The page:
Filing 84

MEMORANDUM OPINION. Signed by Judge John D. Bates on 05/03/17. (lcjdb1)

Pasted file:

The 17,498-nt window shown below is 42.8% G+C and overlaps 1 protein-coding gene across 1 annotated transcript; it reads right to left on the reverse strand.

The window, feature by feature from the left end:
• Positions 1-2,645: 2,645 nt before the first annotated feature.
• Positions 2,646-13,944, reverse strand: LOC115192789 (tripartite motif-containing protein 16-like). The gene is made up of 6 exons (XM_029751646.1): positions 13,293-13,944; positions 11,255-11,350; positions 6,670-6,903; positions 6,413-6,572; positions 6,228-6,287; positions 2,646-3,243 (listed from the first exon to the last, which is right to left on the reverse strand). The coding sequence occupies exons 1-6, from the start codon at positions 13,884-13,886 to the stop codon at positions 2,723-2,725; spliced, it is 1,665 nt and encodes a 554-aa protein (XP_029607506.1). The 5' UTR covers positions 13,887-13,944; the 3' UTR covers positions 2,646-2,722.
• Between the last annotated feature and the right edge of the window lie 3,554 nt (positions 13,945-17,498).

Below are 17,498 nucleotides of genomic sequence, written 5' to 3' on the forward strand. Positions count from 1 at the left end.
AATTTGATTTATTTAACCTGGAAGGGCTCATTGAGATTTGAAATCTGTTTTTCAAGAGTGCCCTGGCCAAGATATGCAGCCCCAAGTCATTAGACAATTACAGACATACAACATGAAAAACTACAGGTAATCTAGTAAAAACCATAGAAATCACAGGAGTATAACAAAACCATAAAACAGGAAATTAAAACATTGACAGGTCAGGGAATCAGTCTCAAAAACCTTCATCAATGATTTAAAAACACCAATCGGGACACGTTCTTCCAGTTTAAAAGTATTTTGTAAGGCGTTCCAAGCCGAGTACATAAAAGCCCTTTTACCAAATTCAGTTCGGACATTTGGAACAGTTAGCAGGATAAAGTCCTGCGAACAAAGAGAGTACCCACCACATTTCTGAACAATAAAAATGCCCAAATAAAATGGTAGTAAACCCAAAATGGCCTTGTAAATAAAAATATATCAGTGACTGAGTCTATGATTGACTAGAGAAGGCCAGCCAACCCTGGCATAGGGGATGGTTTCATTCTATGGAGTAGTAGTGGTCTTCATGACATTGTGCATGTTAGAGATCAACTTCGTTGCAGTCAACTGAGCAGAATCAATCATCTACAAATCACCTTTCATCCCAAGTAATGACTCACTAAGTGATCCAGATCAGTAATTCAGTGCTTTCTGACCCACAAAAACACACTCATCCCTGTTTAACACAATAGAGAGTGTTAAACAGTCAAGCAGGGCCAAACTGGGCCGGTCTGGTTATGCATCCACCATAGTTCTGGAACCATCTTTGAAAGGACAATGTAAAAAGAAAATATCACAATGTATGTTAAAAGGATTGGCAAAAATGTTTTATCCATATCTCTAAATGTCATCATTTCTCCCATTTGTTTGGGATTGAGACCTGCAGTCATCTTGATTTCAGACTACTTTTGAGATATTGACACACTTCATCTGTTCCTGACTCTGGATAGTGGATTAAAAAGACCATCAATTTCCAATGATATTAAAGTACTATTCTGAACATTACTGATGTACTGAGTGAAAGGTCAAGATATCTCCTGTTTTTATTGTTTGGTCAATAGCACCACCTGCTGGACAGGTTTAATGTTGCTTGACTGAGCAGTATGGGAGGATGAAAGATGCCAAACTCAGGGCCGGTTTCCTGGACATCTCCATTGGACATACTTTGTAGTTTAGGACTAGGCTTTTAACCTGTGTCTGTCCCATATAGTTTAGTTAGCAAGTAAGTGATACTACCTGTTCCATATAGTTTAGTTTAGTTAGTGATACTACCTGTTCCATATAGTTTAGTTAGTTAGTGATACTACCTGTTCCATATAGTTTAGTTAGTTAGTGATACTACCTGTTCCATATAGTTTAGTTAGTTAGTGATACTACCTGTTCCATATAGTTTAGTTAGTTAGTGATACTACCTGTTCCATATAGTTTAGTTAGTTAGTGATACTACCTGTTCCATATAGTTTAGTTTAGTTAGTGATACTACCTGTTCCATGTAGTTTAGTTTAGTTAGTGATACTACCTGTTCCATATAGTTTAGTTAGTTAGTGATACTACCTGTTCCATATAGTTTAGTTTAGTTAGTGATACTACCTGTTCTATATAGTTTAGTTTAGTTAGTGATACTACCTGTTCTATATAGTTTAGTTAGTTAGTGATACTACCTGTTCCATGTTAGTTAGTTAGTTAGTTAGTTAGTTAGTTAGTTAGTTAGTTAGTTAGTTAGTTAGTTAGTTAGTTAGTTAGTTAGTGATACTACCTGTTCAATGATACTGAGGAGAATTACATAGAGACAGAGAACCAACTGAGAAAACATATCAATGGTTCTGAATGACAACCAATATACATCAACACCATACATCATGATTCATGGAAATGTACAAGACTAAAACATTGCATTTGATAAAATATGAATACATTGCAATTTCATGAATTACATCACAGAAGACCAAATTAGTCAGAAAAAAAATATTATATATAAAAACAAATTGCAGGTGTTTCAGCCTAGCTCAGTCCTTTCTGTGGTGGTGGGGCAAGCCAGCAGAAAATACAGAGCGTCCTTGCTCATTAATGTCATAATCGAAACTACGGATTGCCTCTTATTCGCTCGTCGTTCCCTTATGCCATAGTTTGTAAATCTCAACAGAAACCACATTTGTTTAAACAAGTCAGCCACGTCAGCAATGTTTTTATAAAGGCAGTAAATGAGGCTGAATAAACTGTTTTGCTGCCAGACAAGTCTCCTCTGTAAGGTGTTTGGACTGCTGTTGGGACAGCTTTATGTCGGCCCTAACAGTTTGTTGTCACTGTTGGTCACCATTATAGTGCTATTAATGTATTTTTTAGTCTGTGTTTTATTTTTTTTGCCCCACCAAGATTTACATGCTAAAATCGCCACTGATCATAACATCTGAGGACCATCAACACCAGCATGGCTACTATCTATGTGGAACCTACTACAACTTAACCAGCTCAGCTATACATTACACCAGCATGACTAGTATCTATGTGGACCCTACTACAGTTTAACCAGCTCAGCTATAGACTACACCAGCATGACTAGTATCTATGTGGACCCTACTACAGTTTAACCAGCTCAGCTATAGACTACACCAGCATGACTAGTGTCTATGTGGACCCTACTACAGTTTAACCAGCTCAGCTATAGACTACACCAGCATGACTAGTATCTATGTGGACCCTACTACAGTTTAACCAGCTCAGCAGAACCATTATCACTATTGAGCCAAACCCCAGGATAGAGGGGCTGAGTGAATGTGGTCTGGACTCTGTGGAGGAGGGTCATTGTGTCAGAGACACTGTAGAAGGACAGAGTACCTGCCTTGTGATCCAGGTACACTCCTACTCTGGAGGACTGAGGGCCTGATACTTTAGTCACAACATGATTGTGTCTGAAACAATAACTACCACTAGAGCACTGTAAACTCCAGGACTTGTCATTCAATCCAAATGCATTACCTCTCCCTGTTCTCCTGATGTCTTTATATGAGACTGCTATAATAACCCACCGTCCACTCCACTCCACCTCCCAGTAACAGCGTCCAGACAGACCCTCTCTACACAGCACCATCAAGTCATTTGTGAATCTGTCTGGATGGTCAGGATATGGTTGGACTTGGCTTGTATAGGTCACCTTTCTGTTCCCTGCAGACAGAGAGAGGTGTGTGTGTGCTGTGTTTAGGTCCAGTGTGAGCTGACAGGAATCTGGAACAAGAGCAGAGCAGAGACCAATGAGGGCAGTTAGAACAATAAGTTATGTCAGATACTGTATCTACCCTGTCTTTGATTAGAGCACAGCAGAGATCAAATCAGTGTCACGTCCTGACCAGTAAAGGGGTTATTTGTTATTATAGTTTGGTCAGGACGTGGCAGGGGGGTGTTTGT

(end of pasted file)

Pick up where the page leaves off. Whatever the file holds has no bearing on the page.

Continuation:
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UNITED STATES DISTRICT COURT FOR THE DISTRICT OF COLUMBIA ANDREW P. MOORE, Plaintiff, v. Civil Action No. 14-2109 (JDB) BENJAMIN S. CARSON, 1 Secretary, U.S. Department of Housing and Urban Development, et al. Defendants. MEMORANDUM OPINION Andrew Moore is a former employee of the U.S. Department of Housing and Urban Development (HUD). He is an African-American man over 62 years old, and he alleges that HUD, and several individually named HUD employees, took dozens of adverse actions against him because of his race, sex, and age, and in retaliation for filing a complaint with the Equal Employment Opportunity Commission (EEOC). In a June 17, 2016, Memorandum Opinion and Order, this Court granted a motion to dismiss all claims against the individual defendants, granted in part the motion to dismiss the claims against HUD itself (via the HUD Secretary), and granted in part HUD’s motion for summary judgment on Moore’s remaining claims. Ultimately, the only one of Moore’s claims to survive is his claim of a hostile work environment under the Age Discrimination in Employment Act (“ADEA”), 29 U.S.C. § 621 et seq. Unhappy with this result, Moore filed a motion to vacate the June 17 decision. After a detour to the D.C. Circuit, that motion is now before this Court. For the reasons explained below, the Court will deny Moore’s motion. 1 Benjamin S. Carson has been substituted for Julian Castro as the Secretary of the U.S. Department of Housing and Urban Development per Federal Rule of Civil Procedure 26(d). 1 BACKGROUND I. Factual Background The facts are explained more fully in the Court’s June 17 Memorandum Opinion. See 192 F. Supp. 3d 18, 31–33 (D.D.C. 2016). A brief summary here will suffice. 2 In 2014, Moore was selected as a finalist for the Presidential Management Fellowship (PMF) by the Office of Personnel Management. Am. Compl. [ECF No. 12] ¶ 27. The PMF program is a two-year fellowship that serves as an entrance to federal employment for certain individuals with advanced degrees. See 5 C.F.R. §§ 362.403(b), (f), 362.404(a). In March 2014, Moore interviewed with HUD at a job fair where agencies could recruit and hire PMF finalists. That interview led to a job offer for a role that Moore believed was a “management position” overseeing housing grants and vouchers in the Fort Worth, Texas, regional office. See Am. Compl. ¶ 28. When Moore started the job in April 2014, he was dismayed to learn that his role was that of a building inspector, rather than a manager. Id. ¶¶ 36, 46–47. Much to his frustration, he saw other PMF employees with less education and management experience assigned to higher paying positions. Id. ¶ 43. Moore believes that HUD intentionally discriminated against him by fraudulently “deceiv[ing] him into believing that he would be offered a legitimate Presidential Management Fellow position,” id. ¶ 126(a), and then pushing him into a worse role once he arrived, id. ¶ 34. And he believes this discrimination campaign continued once he was on the job. He argues that other PMF employees at HUD—in particular, employees who were female, not African American, or were younger—were treated better than he was. Id. ¶¶ 61, 66. 2 These are the facts as alleged by Moore, unless otherwise noted. Moore’s version of events is at times difficult to follow, but this version represents the Court’s best effort to distill the narrative. 2 Ultimately, Moore was fired on September 24, 2014. Id. ¶ 107. He alleges that his Notice of Termination contains “false trumped-up charges,” and that other PMF employees (who were younger, female, or not African American) were not fired. Id. ¶¶ 108, 113. II. Procedural Background In the fall of 2014, Moore filed two formal Equal Employment Opportunity (EEO) complaints charging HUD with race and sex discrimination, retaliation, hostile work environment, and discriminatory and retaliatory discharge. Id. ¶ 19. He also separately raised his age discrimination claim with the EEOC around the same time, when he filed a notice of intent to sue. Id. ¶ 17. He ultimately brought suit in this Court on December 11, 2014. He raised nine causes of action. The first five alleged that then-HUD Secretary Julian Castro (hereinafter, HUD) discriminated against Moore based on his age, gender, and race, and retaliated against him in violation of the ADEA and Title VII. Specifically, Counts I and II allege a list of twenty-four discriminatory actions taken against Moore. Count III asserts retaliation based on many of the same discrete incidents. environment. Count IV asserts a discriminatory and retaliatory hostile work And Count V claims that Moore’s termination was also discriminatory and retaliatory. The last four causes of action alleged that nine individual employees of HUD conspired to obstruct justice in violation of 42 U.S.C. § 1985(2) (Count VI); conspired to deprive Moore of his rights and privileges in violation of 42 U.S.C. § 1985(3) (Count VI); and engaged in a pattern of racketeering activity in violation of 18 U.S.C. § 1962(c) (Count VIII); and that four individuals engaged in “negligence to prevent conspiracy” in violation of 42 U.S.C. § 1986 (Count VII). On August 11, 2015, the defendants filed a motion to dismiss or, in the alternative, for summary judgment. See Defs.’ Mot. to Dismiss & Mot. for Summ. J. [ECF No. 20]. They sought 3 to defeat all nine counts of the complaint either by dismissal under Rule 12(b)(6) for failure to state a claim or under Rule 56 on summary judgment. Plaintiff opposed the motion, arguing that he had not yet had the opportunity to engage in discovery. See Pl.’s Opp’n [ECF No. 30]. He also filed a motion to disqualify the presiding judge. See Pl.’s Mot. to Disqualify [ECF No. 53]. The Court granted in part and denied in part the defendants’ motion to dismiss or, in the alternative, for summary judgment. Ultimately, Moore’s allegation of a hostile work environment based on age discrimination (Count IV) was the only claim that survived. All other claims were either dismissed or summary judgment was granted to the defendant. The Court also denied Moore’s motion to disqualify the presiding judge. Moore then filed the motion at hand to vacate that judgment. See Pl.’s Mot. to Vacate [ECF No. 63]. Further proceedings on Moore’s remaining claim were stayed while the motion to vacate proceeded. See July 15, 2016, Minute Order. Moore also filed an appeal of the Court’s June 17, 2016 Order. Notice of Appeal [ECF No. 76]. The D.C. Circuit dismissed the appeal for lack of jurisdiction because this Court’s June 17 Order was neither a final order nor subject to interlocutory appeal. See Moore v. Castro, No. 16-5361, Order (D.C. Cir. Feb. 6, 2017) (per curiam) (nonprecedential) [ECF No. 82-1]. For the reasons explained below, Moore’s motion to vacate will be denied. LEGAL STANDARD Moore has styled his request as a motion for relief under Federal Rules of Civil Procedure 60(b)(3) and 60(b)(4). The former permits relief from “a final judgment, order, or proceeding” for “fraud[,] . . . misrepresentation, or misconduct by an opposing party.” Fed. R. Civ. P. 60(b)(3). The latter permits relief when “the judgment is void,” id. at 60(b)(4), that is, when “the rendering 4 court was powerless to enter it,” Karsner v. Lothian, 532 F.3d 876, 886 (D.C. Cir. 2008) (quoting Combs v. Nick Garin Trucking, 825 F.2d 437, 442 (D.C. Cir. 1987)). However, as the text plainly states, relief under Rule 60(b) is only available “from a final judgment, order, or proceeding.” Fed. R. Civ. P. 60(b) (emphasis added); see also Isse v. Am. Univ., 544 F. Supp. 2d 25, 29 (D.D.C. 2008). The Court’s June 17 Order was not final because it did not resolve all of Moore’s claims. See Moore, No. 16-5361, Order (D.C. Cir. Feb. 6, 2017). Rule 60 is therefore not the proper vehicle for Moore to seek relief from the Court’s judgment. The Court will instead construe Moore’s motion as one for reconsideration under Rule 54(b). A court may revise its own interlocutory orders “at any time before the entry of a judgment adjudicating all the claims and all the parties’ rights and liabilities.” Fed. R. Civ. P. 54(b); see also Cobell v. Jewell, 802 F.3d 12, 19 (D.C. Cir. 2015) (Rule 54(b) is the proper vehicle for reconsideration of an order “while a case is still ongoing in district court”). This will benefit, rather than harm, Moore because the standard for relief under Rule 54(b) is somewhat more lenient than that of Rule 60(b). See Cobell v. Norton, 224 F.R.D. 266, 272 (D.D.C. 2004). Under Rule 54(b), a court may grant relief “as justice requires.” Capitol Sprinkler Inspection, Inc. v. Guest Servs. Inc., 630 F.3d 217, 227 (D.C. Cir. 2011) (internal quotation marks omitted). Such instances include where a court has “patently misunderstood a party . . . has made an error not of reasoning but of apprehension, or where a controlling or significant change in the law or facts [has occurred] since the submission of the issue to the Court.” Cobell, 224 F.R.D. at 272 (alteration in original) (internal quotation marks omitted). Whether to reconsider an order is at a court’s discretion, and a court need not consider arguments that it has already rejected on the merits. See Capitol Sprinkler Inspection, 630 F.3d at 225, 227. 5 ANALYSIS Moore’s motion relies primarily on arguments that were already raised and rejected on the merits in this Court’s June 17 Memorandum Opinion. The Court will only briefly explain why none of these repeat arguments convince the Court to reconsider its earlier ruling. I. The Motion to Disqualify The Court’s June 17 Order denied Moore’s motion to disqualify the undersigned judge. See Moore, 192 F. Supp. 3d at 33–34. The motion to disqualify was based on Moore’s belief that the Court was improperly biased against him. Under 28 U.S.C. § 455(a), a judge “shall disqualify himself [or herself] in any proceeding in which his [or her] impartiality might reasonably be questioned.” This inquiry employs an “objective standard,” probing whether “a reasonable and informed observer would question the judge’s impartiality.” United States v. Cordova, 806 F.3d 1085, 1092 (D.C. Cir. 2015) (internal quotation marks omitted). The Court denied the motion because Moore only identified disagreements with the Court’s case-management procedures, rather than actions that might lead a reasonable observer to question the Court’s impartiality. Moore’s argument in the instant motion is almost entirely a rerun of his earlier argument. In fact, approximately five pages of his motion for reconsideration consist of verbatim quotations from his initial motion to disqualify. The Court declines to reconsider the arguments that it previously rejected. See Capitol Sprinkler Inspection, 630 F.3d at 225, 227. Moore also argues that the Court erred by only considering three reasons for disqualification, rather than all of the instances of alleged bias that he raised. But Moore is incorrect. Although the Court identified three particular incidents that Moore focused on, the Court also considered the remaining incidents that he raised. See Moore, 192 F. Supp. 3d at 33–34. The Court therefore declines to reconsider its ruling on Moore’s motion to disqualify. 6 II. The Motion to Dismiss and The Motion for Summary Judgment A. The Answer Moore argues that the defendants failed to file a timely answer to his complaint as required by Rules 7(a), 12(a)(2), and 12(a)(3), and therefore the Court erred in granting in part the defendants’ motion to dismiss and motion for summary judgment. Again, however, Moore is incorrect. Defendants filed a motion to dismiss under Rule 12(b), which tolls the time limit to answer the complaint. See Fed. R. Civ. P. 12(a)(4); Kangethe v. D.C. Dep’t of Emp’t Servs., 891 F. Supp. 2d 69, 71 (D.D.C. 2012) (Rule 12(a)(4) “provides that the service of a motion under Rule 12 suspends the movant’s time to respond until 14 days after the court’s disposition of the motion”). Moore’s argument therefore has no merit—which is why this Court previously rejected it in Moore’s two motions for entry of default. See Oct. 7, 2015, Order [ECF No. 38]. And in case the automatic tolling was insufficient, the Court also entered a separate stay pending resolution of the defendant’s motion to dismiss. See Jan. 14, 2016, Order [ECF No. 52]. This argument, then, does not convince the Court to reconsider its June 17 Order. B. The February 26, 2015, Motion to Stay On February 26, 2015, HUD filed a motion to stay all proceedings pending the conclusion of an administrative adjudication of Moore’s related claims before the agency. See Feb. 26, 2015, Mot. to Stay [ECF No. 6]. In that motion, HUD stated that allowing it “to conduct a thorough investigation . . . may impact the resolution of this case by permitting the parties to potentially reach an agreement on settlement, dismissal, and/or re-examination of the claims[.]” Id. at 4. The Court granted the motion. See Mar. 31, 2015, Order [ECF No. 11]. Moore argues that HUD never thoroughly investigated his claims and never made an attempt to settle his case, and thus HUD’s motion to stay was fraudulent in violation of Rule 11. 7 But HUD never claimed it would settle Moore’s case, only that the resolution of his administrative claims might “potentially” allow the parties to settle. And there is no dispute that HUD conducted some internal investigation resulting in a Report of Investigation that was shared with Moore in May 2015. See Report of Investigation, Cover Letter, May 20, 2015 [ECF No. 701] at 2–3; Pl.’s Mot. to Vacate at 8 (acknowledging receipt of report). But the Court need not wade through HUD’s internal investigation and its representations in its motion to stay. Instead, Moore’s argument fails for a simpler reason: the Court did not rely on the truth of the agency’s assertions in its motion for a stay when the Court ruled on the motion to dismiss or for summary judgment. Although the Court discussed whether or not Moore exhausted his administrative remedies for some of his claims, that analysis turned on whether Moore timely raised his claims with the EEOC, not on whether HUD conducted a diligent investigation through its own internal departmental Equal Employment Opportunity Division. See Moore, 192 F. Supp. 3d at 37–40. C. The Report Of Investigation Continuing on the same theme, Moore argues that the Report of Investigation that HUD provided him with contains false information and relies on inaccurate government records that do not reflect the fact that he was eligible for veterans’ preference in hiring. This argument fails for the same reasons as the last: the Court did not rely on HUD’s Report of Investigation in its June 17 decision. However, any falsehoods in that report do not present a persuasive reason to reconsider the Court’s prior Order. To the extent that Moore uses the Report of Investigation to reiterate his claims about the agency’s treatment of his eligibility for veterans’ preference, the Court already rejected those claims in its June 17 decision. HUD admitted that it erroneously classified Moore as not eligible 8 for veterans’ preference. See Moore, 192 F. Supp. 3d at 51. However, even if HUD intentionally falsified his document with respect to veterans’ preference eligibility, Moore suffered no change in his employment benefits as a result. Id. at 51–52. Moore presents no new law or facts on this issue that persuade the Court to reconsider its prior determination. D. Service of The Complaint In their motion to dismiss, the individual defendants argued, in the alternative, that the Court lacked personal jurisdiction over them because Moore failed to properly serve them with the complaint in conformance with Rule 4. Moore now argues that he did properly serve them, and therefore the individual defendants’ arguments were fraudulent. But the Court did not rely on the individual defendants’ argument regarding personal jurisdiction. See Moore, 192 F. Supp. 3d at 35 n.3. This argument thus provides no support for Moore’s attempt to gain relief from this Court’s June 17 decision. E. The Individual Defendants’ Representation The individual defendants were represented by the Department of Justice. See 28 C.F.R. § 50.15 (requiring government representation for federal employees who are sued in their individual capacities for actions within the scope of their employment). Moore argues that to obtain this representation, the individual defendants must have been served with the complaint— and therefore that they either lied to the Court when they stated otherwise in their motion to dismiss, or lied to the Department of Justice and fraudulently obtained representation. Moore’s argument misunderstands 28 C.F.R. § 50.15. There is nothing in that regulation that prohibits federal employees from requesting representation when they become aware of a lawsuit against them that has not yet been served. Indeed, that appears to be what happened in this case: HUD’s office of general counsel alerted the individual defendants of the lawsuit, then 9 coordinated the representation request that was sent to the Department of Justice with attached letters from the individual defendants requesting representation. See Requests for Representation [ECF No. 70-1] at 5–7. Moore’s argument on this point has no merit. Moreover, Moore has failed to show how this allegation (even if true) would support his request for relief from the Court’s June 17 decision. F. False Statements, Doctored Affidavits, And Moore’s Request For Discovery Moore argues that defendants’ statement of undisputed facts in support of their motion for summary judgment was based on lies, and thus he is entitled to relief. But Moore does not point to newly discovery evidence, for example, that indicates that defendants made fraudulent statements. Rather, he repeats claims that he made in his opposition to defendants’ dispositive motions. These claims amount to conclusory statements that defendants’ affidavits are false. “[C]onclusory assertions offered without any evidentiary support do not establish a genuine issue for trial.” Gurara v. District of Columbia, 881 F. Supp. 2d 143, 147 (D.D.C. 2012). If Moore believes now (or believed at the time) that defendants’ statements were false, he was obligated to point to evidence creating genuinely disputed issues of material fact regarding the truth of those statements. See Fed. R. Civ. P. 56. If he believed then or believes now that he needed further discovery to explain to the court why there were genuine disputes of material fact, then he was obligated to sufficiently explain that need to the Court. He did not do either at the time (as discussed below), nor does he do so now. The Court rejected these same allegations that defendants lied in its prior decision, and Moore has presented no new law or facts that lead it to a different conclusion now. Moore argues that the Court improperly denied him the opportunity to undertake discovery prior to ruling on the motion for summary judgment—discovery which, presumably he believes, 10 would have demonstrated that defendants’ evidence was false. Moore raised this argument in his opposition to the motion to dismiss or for summary judgment. A court may deny a motion for summary judgment, or delay ruling on the motion, if the nonmoving party “shows by affidavit or declaration that, for specified reasons, it cannot present facts essential to justify its opposition.” Fed. R. Civ. P. 56(d). To obtain this relief, the affidavit seeking additional discovery must (1) “outline the particular facts [the nonmoving party] intends to discover and describe why those facts are necessary to the litigation”; (2) “it must explain” why the nonmoving party could not produce those facts in opposition to the summary judgment motion; and (3) “it must show that the information is . . . discoverable.” Convertino v. Dep’t of Justice, 684 F.3d 93, 99–100 (D.C. Cir. 2012). Moore did not submit any such affidavit prior to the Court’s ruling on the motion for summary judgment. Nonetheless, the Court looked to additional filings in the case to determine if Moore provided the necessary information in a different format. See Moore, 192 F. Supp. 3d at 50–51. The Court determined that he did not even meet the first criterion. Moore’s argument in the motion at hand contains the same fatal flaw: he does not identify what particular information he believed he would have discovered, much less begin to broach the last two criteria. Indeed, many of Moore’s arguments on this point now are simply a verbatim recitation of the arguments he previously raised. The Court is therefore not persuaded to reconsider its prior decision on this point. Moore does challenge one particular piece of evidence that defendants introduced as fraudulent. In attempting to prove his discrimination claim (Count V), Moore identified several other PMFs who he believed were similarly situated but were treated differently than he was due to their race, sex, or age. See Exs. 2–11 to Pl.’s Opp’n [ECF No. 31-1] at 4–23. In response, 11 defendants submitted evidence attempting to show that these other PMFs were not similarly situated. This evidence included an affidavit from a supervisor at HUD, Brian Ruth. See Ex. FF, Ruth Aff. [ECF No. 40-1] at 10–13. Attached to Ruth’s affidavit was a summary chart showing the differences between Moore and the other individuals, which was prepared by defendants (not by Ruth). See id. at 9. Moore argues that defendants’ use of this chart was fraudulent because it was not created by the affiant, and thus violated of 18 U.S.C. § 1512, which makes it a crime to tamper with a witness’s testimony. Moore misunderstands how this evidence was used. A demonstrative exhibit that summarizes other admissible evidence is permitted under the Federal Rules of Evidence. See Fed. R. Evid. 1006. Defendants here never falsely indicated that Ruth himself created the chart. Rather, Ruth (and other affiants and documents) provided support for defendants’ summary chart. The use of this exhibit was not improper or in violation of 18 U.S.C. § 1512. G. Procedural Irregularities Moore argues that there were a number of procedural irregularities that entitle him to the relief he seeks. However, none of the so-called irregularities that he identifies were improper, and even if they were, they would not lead the Court to believe that justice required reconsideration of the substance of its June 17 Order. Moore first argues that defendants’ reply brief in support of their motion to dismiss and motion for summary judgment was in fact a supplemental motion to dismiss and therefore the defendants should have obtained the Court’s leave before filing it. Local Civil Rule 7(d) states that a moving party is entitled to file a reply brief, and Federal Rule of Civil Procedure 27(a)(4) specifies that “[a] reply must not present matters that do not relate to the response.” Defendants’ reply brief fit within these parameters, and thus did not require the Court’s leave to be filed. 12 Moore also argues that defendants acted improperly by failing to hold a case management conference or file a case management report. See Fed. R. Civ. P. 26(f) (case management conference); Local Civil Rule 16.3(a) (case management conference) & (d) (case management report). But the case management conference and subsequent report are designed to allow the parties to plan for discovery, which generally does not continue while a dispositive motion is pending. Chavous v. D.C. Financial Responsibility & Mgmt. Assistance Auth., 201 F.R.D. 1, 2 (D.D.C. 2001). Here, defendants filed their dispositive motions on September 22, 2015. See Defs.’ Mot. to Dismiss & Mot. for Summ. J. [ECF No. 20]. In addition to responding to defendants’ motions on the merits, Moore raised this same point about discovery in a separate motion for sanctions. See Pl.’s Mot. for Sanctions [ECF No. 46] at 1, 3. The Court then issued an order clarifying that discovery generally does not continue while a dispositive motion is pending, and to avoid any confusion on the matter, the Court entered a stay, explaining that “it is appropriate to stay the initiation of discovery as well as the Rule 26(f) conference and Rule 16(b) scheduling order pending resolution of defendants’ motion to dismiss.” Order, Jan. 14, 2016, at 2. Moore’s arguments here, then, are the same ones that have already been raised and rejected. Moore presents no new law or facts to persuade the Court to reconsider its prior case management decisions, and certainly none that persuade the Court that these case management decisions provide a basis to reconsider its June 17 Order. H. The Court’s Power To Dispose of Claims Finally, Moore argues that the Court acted improperly by resolving most of his claims via dispositive motions when his Amended Complaint requests a jury trial. But Moore misunderstands how dispositive motions operate under the Federal Rules of Civil Procedure. A court may resolve a claim on a motion to dismiss when, among other reasons, the plaintiff has “failed to state a claim 13 upon which relief can be granted,” Fed. R. Civ. P. 12(b)(6), and may resolve a claim on summary judgment when “there is no genuine dispute as to any material fact and the movant is entitled to judgment as a matter of law,” Fed. R. Civ. P. 56(a). The fact that a plaintiff requested a jury trial is not relevant: in the former instance, there are no claims for which a jury could find for the plaintiff even if his or her allegations were true; in the latter instance, there are no disputed issues of fact for the jury to decide. Indeed, federal courts have long recognized that “[n]otwithstanding the existence of legal claims triable by jury, a grant of summary judgment in whole or in part may leave no material issues for a jury to try.” Nat’l Life Ins. Co. v. Silverman, 454 F.2d 899, 906 (D.C. Cir. 1971). This is why “[s]ummary judgment procedure is properly regarded . . . as an integral part of the Federal Rules as a whole.” Celotex Corp. v. Catrett, 477 U.S. 317, 327 (1986). When there are no issues for a jury to decide—because the plaintiff has not stated a claim or because there are no genuine disputes of material fact—resolving claims through dispositive motions promotes the “avoidance of long and expensive litigation productive of nothing, and curb[s] the danger that the threat of such litigation will be used to harass or to coerce a settlement.” Washington Post Co. v. Keogh, 365 F.2d 965, 968 (D.C. Cir. 1966). The Court acted properly in resolving all but one of Moore’s claims through dispositive motions. CONCLUSION Recognizing his pro se status, and even construing his motion under the relatively more lenient standard of a motion for reconsideration under Rule 54(b), Moore has failed to convince the Court that justice requires reconsideration of any aspect of the June 17, 2016 Order and accompanying Memorandum Opinion. For the foregoing reasons, the Court will deny [63] plaintiff’s motion to vacate. A separate Order has been issued on this date. 14 /s/ JOHN D. BATES United States District Judge Dated: May 3, 2017 15